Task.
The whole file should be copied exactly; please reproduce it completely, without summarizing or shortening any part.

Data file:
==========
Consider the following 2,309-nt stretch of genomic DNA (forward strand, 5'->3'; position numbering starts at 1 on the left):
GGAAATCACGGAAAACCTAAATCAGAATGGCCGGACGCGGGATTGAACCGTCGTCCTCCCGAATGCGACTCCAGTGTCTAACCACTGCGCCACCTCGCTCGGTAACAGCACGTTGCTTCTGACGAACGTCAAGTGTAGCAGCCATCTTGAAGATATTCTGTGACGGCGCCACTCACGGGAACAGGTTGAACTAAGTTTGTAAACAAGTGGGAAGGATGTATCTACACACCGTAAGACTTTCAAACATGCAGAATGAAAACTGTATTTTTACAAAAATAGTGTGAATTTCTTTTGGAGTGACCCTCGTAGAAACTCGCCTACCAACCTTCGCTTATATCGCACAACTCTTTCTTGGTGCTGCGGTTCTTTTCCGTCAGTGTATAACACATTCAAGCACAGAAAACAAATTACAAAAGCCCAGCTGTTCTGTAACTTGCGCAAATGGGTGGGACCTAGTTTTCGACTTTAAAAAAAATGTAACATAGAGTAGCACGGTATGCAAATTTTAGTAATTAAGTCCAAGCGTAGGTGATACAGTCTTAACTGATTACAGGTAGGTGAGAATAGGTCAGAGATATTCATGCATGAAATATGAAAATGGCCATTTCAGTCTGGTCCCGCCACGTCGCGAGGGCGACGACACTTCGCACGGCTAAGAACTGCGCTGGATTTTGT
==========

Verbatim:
Consider the following 2,309-nt stretch of genomic DNA (forward strand, 5'->3'; position numbering starts at 1 on the left):
GGAAATCACGGAAAACCTAAATCAGAATGGCCGGACGCGGGATTGAACCGTCGTCCTCCCGAATGCGACTCCAGTGTCTAACCACTGCGCCACCTCGCTCGGTAACAGCACGTTGCTTCTGACGAACGTCAAGTGTAGCAGCCATCTTGAAGATATTCTGTGACGGCGCCACTCACGGGAACAGGTTGAACTAAGTTTGTAAACAAGTGGGAAGGATGTATCTACACACCGTAAGACTTTCAAACATGCAGAATGAAAACTGTATTTTTACAAAAATAGTGTGAATTTCTTTTGGAGTGACCCTCGTAGAAACTCGCCTACCAACCTTCGCTTATATCGCACAACTCTTTCTTGGTGCTGCGGTTCTTTTCCGTCAGTGTATAACACATTCAAGCACAGAAAACAAATTACAAAAGCCCAGCTGTTCTGTAACTTGCGCAAATGGGTGGGACCTAGTTTTCGACTTTAAAAAAAATGTAACATAGAGTAGCACGGTATGCAAATTTTAGTAATTAAGTCCAAGCGTAGGTGATACAGTCTTAACTGATTACAGGTAGGTGAGAATAGGTCAGAGATATTCATGCATGAAATATGAAAATGGCCATTTCAGTCTGGTCCCGCCACGTCGCGAGGGCGACGACACTTCGCACGGCTAAGAACTGCGCTGGATTTTGT